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Chem Senses. 2007 Jul;32(6):591-602. Epub 2007 May 22.

Food perception with age and its relationship to pleasantness.

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  • 1Wageningen Centre for Food Sciences, PO Box 557, 6700 AN Wageningen, The Netherlands. stefanie.kremer@gmx.de

Abstract

Differences between elderly subjects (n = 46, 61-86 years) and young subjects (n = 36, 18-25 years) in food perception and food liking were investigated. Intensity and liking ratings were assessed for custard dessert, in which flavor enrichment, textural change, and irritant addition were incorporated as strategies to compensate for sensory losses with increasing age. The sensory acuity (taste, olfaction, irritation, chewing efficiency) of both young and elderly subjects was measured with the help of different sensitivity tests. The elderly perceived the custards differently from the young, mainly as less intense in flavor (cherry/vanilla) and less intense in creaminess/swallowing effort. Several of the observed interaction effects were different for the elderly and the young. The majority of these differences manifested as lower intensity slopes for the elderly. Losses in sensitivity to taste and to olfactory and trigeminal stimuli as well as a reduced chewing efficiency were observed on average for the elderly compared with the young. Furthermore, subgroups of the elderly were observed in which the compensatory strategies flavor enrichment, textural change, and irritant addition led to an increase in food liking. However, these subgroups did not differ in their sensory acuity. The present study does not support the assumption that age-associated changes in food perception-caused by losses in sensory acuity-inevitably reduce the food liking of the elderly.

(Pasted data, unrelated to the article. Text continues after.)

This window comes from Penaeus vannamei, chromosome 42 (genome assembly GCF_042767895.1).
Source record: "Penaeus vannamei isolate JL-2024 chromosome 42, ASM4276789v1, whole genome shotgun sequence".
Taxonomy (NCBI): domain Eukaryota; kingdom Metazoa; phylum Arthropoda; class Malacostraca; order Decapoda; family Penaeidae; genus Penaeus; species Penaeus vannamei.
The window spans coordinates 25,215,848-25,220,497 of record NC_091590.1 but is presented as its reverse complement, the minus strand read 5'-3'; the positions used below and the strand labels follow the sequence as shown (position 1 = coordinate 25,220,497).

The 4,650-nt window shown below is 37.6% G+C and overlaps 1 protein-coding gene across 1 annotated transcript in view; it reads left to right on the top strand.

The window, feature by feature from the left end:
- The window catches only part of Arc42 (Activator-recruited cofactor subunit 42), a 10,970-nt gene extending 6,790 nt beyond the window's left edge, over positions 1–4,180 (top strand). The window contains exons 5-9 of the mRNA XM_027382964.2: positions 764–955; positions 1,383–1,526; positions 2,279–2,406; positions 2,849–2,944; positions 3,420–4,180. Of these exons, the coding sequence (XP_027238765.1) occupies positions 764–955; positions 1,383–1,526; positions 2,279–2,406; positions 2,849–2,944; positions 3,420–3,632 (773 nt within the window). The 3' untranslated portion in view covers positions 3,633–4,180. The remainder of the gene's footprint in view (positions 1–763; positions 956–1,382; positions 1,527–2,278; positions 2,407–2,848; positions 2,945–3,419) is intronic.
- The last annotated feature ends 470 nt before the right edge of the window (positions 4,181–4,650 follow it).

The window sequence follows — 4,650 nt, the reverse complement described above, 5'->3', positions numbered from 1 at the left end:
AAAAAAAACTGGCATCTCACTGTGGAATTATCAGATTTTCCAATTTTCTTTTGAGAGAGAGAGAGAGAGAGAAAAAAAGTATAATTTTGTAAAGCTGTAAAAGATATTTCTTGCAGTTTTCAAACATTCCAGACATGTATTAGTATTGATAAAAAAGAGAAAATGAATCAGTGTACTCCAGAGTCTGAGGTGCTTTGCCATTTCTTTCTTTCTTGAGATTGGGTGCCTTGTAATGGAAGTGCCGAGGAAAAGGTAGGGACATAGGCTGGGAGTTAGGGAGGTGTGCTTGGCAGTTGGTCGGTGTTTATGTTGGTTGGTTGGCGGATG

PMID:
17519350
[PubMed - indexed for MEDLINE]
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